The cost of gas continues to skyrocket in many parts of the country, reaching a record national average of $1.75 per gallon at the start of April. Most expensive state: California. Least expensive: Georgia and South Carolina.
Bad tax news: Since you're shelling out more at the pump, you're probably forfeiting valuable tax deductions if you use the standard cents-per-mile rate to deduct business car expenses.
Strategy: Switch to the "actual expense" method to deduct your business driving costs. Even if you don't change your recordkeeping habits until midway through the year, you can still come out ahead on your 2004 tax return. Obviously, the sooner you make the switch, the better.
Before you make the switch, however, realize this: Once you begin using the actual-expense method, you can't switch back to the standard mileage method for that car. And if you started using the standard rate for a leased car, you must continue to use it for the entire lease period. Here's the whole story:
More hassle, but bigger write-off
When you use your vehicle for business driving, you can deduct out-of-pocket expenses (e.g., gas, oil, repairs, insurance, etc.) attributable to business use, plus a depreciation allowance based on your business-use percentage. If you lease a car, you can write off the portion of the lease payments attributable to your business use.
As an alternative, you can choose to take a per-mile write-off, based on the IRS-approved standard mileage rate. For 2004, the standard rate is 37.5 cents for every business mile (not including tolls and parking fees). The same rules apply to leased cars.
The best part about using the per-mile rate is that you don't have to keep track of every fill-up, oil change and tire rotation. (You do need to document the date, place and business purpose of each trip.)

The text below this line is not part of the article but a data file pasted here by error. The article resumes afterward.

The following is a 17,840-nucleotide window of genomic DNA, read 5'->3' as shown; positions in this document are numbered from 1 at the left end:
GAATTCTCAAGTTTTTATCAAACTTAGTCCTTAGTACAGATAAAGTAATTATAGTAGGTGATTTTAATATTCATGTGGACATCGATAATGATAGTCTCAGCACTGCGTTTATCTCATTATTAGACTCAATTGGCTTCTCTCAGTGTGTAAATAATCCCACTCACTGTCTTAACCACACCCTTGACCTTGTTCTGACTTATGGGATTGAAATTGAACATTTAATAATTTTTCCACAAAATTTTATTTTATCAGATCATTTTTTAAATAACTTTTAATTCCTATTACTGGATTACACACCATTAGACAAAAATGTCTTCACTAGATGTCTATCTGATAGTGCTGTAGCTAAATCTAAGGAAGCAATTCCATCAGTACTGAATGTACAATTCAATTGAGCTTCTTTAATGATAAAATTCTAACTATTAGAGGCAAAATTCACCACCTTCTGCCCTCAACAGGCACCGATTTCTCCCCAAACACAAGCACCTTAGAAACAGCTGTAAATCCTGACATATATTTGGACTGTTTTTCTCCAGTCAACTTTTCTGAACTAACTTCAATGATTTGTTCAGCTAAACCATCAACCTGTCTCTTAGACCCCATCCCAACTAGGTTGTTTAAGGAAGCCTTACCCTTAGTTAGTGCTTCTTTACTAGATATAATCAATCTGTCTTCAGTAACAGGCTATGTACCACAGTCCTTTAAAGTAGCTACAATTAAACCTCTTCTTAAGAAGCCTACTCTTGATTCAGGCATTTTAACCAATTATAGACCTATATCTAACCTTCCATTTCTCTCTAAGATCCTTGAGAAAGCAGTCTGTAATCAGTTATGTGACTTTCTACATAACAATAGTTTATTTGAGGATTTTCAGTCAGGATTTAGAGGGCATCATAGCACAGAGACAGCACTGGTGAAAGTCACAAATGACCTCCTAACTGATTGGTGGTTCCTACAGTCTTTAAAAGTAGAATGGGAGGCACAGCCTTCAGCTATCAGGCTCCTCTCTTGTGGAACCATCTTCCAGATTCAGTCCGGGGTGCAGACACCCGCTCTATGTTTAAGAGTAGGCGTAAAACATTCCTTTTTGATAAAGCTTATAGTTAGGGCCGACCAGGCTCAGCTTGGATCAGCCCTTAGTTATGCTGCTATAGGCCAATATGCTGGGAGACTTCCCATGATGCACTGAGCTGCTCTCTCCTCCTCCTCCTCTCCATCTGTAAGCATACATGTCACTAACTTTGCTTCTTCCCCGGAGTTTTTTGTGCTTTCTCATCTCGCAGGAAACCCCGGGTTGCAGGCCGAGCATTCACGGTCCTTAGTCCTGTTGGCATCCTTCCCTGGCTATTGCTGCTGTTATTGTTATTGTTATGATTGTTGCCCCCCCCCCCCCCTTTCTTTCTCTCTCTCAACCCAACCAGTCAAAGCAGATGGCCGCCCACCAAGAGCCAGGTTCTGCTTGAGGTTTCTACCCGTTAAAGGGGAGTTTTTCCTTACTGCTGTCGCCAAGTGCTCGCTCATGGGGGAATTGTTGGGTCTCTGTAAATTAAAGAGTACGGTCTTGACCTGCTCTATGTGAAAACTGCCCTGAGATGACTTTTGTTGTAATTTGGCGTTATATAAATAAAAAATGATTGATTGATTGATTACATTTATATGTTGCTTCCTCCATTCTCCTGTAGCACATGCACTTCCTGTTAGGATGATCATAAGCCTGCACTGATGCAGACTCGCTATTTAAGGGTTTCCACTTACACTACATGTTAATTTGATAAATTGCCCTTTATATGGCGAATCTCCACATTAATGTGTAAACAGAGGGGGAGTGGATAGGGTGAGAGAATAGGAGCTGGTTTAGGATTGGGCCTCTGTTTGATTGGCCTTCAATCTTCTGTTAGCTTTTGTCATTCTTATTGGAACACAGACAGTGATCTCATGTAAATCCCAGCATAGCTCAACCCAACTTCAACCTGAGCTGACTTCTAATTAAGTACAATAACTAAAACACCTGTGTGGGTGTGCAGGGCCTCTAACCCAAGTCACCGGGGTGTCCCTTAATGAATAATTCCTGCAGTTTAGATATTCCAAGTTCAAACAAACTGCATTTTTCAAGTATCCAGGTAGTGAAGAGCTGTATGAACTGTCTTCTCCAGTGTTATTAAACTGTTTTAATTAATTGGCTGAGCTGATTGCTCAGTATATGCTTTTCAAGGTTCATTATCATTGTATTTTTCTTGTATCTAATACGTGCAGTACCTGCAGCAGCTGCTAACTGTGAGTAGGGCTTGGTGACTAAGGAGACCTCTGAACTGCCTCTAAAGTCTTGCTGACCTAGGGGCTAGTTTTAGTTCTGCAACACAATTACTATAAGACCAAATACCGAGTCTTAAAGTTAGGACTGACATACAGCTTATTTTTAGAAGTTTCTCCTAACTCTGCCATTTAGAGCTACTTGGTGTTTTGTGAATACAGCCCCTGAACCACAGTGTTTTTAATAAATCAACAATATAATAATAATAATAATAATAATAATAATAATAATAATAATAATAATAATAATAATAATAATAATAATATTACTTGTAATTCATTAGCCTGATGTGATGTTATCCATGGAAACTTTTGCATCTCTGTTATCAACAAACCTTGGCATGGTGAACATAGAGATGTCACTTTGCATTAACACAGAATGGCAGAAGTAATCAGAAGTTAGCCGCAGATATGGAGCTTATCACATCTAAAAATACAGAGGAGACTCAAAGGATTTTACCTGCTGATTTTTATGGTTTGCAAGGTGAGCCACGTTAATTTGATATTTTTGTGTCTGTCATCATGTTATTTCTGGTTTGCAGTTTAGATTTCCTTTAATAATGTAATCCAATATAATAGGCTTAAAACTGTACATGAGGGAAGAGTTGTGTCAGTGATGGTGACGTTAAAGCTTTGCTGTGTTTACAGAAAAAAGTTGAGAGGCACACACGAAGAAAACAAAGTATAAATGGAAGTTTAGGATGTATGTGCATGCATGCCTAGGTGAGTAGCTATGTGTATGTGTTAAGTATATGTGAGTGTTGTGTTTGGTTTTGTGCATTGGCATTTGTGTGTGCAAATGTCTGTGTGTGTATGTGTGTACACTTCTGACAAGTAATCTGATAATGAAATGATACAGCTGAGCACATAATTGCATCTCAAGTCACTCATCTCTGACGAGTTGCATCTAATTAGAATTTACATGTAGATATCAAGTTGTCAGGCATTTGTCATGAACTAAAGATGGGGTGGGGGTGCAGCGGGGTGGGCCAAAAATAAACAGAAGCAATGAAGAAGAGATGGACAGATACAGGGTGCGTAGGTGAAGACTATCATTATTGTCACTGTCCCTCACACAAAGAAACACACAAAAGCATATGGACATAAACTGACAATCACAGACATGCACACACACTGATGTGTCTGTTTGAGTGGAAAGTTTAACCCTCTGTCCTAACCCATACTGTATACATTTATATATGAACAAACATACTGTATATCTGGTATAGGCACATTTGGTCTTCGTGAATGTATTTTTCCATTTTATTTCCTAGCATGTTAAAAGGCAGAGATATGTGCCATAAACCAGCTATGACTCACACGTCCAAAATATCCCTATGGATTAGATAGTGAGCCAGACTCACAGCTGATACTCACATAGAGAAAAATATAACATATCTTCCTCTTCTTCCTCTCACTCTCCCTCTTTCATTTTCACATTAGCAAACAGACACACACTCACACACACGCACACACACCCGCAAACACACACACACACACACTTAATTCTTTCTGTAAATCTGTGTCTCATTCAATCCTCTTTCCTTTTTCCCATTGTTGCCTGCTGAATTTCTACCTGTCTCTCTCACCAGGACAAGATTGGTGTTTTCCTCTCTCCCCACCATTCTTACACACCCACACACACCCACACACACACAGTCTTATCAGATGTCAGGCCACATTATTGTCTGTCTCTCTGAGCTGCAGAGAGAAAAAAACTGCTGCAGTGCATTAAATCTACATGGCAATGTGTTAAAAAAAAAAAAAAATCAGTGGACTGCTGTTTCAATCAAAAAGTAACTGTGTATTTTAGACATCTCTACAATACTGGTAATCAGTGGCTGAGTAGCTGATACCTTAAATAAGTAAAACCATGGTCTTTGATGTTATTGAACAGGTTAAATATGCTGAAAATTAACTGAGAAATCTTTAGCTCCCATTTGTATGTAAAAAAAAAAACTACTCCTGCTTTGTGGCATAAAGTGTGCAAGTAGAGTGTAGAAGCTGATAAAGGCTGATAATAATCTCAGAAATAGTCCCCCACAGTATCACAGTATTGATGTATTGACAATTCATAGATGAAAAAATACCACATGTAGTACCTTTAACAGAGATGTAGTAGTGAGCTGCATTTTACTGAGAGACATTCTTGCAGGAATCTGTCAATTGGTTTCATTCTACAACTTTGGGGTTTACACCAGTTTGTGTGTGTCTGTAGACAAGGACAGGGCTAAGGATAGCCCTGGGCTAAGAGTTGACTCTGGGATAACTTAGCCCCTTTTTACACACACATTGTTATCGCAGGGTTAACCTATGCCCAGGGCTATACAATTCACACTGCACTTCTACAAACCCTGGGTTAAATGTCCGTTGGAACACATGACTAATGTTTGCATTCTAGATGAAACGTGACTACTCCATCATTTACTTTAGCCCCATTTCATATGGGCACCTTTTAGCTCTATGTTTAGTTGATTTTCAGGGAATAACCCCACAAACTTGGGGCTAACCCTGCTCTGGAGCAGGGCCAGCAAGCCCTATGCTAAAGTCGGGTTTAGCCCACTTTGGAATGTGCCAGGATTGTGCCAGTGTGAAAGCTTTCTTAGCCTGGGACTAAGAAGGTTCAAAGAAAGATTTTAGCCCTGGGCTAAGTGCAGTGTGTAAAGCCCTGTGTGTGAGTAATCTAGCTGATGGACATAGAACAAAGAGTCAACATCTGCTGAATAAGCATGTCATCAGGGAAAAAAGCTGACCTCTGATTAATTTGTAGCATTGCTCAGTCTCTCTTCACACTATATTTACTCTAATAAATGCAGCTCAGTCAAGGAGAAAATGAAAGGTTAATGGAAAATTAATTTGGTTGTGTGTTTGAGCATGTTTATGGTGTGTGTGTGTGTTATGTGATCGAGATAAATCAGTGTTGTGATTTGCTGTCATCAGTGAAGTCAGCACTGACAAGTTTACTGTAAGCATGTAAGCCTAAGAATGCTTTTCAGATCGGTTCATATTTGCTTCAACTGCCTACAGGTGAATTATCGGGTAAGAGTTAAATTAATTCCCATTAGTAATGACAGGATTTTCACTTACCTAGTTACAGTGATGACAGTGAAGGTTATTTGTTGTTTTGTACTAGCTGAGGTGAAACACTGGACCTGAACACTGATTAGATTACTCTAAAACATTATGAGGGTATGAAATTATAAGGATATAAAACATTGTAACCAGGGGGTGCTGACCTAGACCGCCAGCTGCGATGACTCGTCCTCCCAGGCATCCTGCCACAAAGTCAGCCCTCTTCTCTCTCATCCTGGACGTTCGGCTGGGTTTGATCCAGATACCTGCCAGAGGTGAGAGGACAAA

The cents-per-mile method may mean less hassle, but even in the best of times, the per-mile rate won't likely be high enough to cover all of your actual business-driving expenses. And with gas prices going through the roof, that's even truer today.
Make the midyear switch
Bottom line: If you're regretting your decision to use the standard mileage rate, stop now!
By switching to the actual-expense method midway through the year, you can still recoup your fair share of costs on your 2004 tax return. (See example in box below.)
If it's possible, you can increase your deduction even further by reconstructing some actual expenses from earlier in the year. Just be prepared to prove the expenses if the IRS challenges your deduction.
Buying a car in 2004?
If you're buying a car in 2004 that you'll use for business, your decision is a no-brainer: Use the actual-expense method and claim a 50 percent bonusfor the car (in addition to the regular operating expenses).
Another option: You may be able to write off most, if not all, of the vehicle's cost underif it's a "heavy" SUV, pick-up or van (with gross vehicle weight rating above 6,000 pounds).
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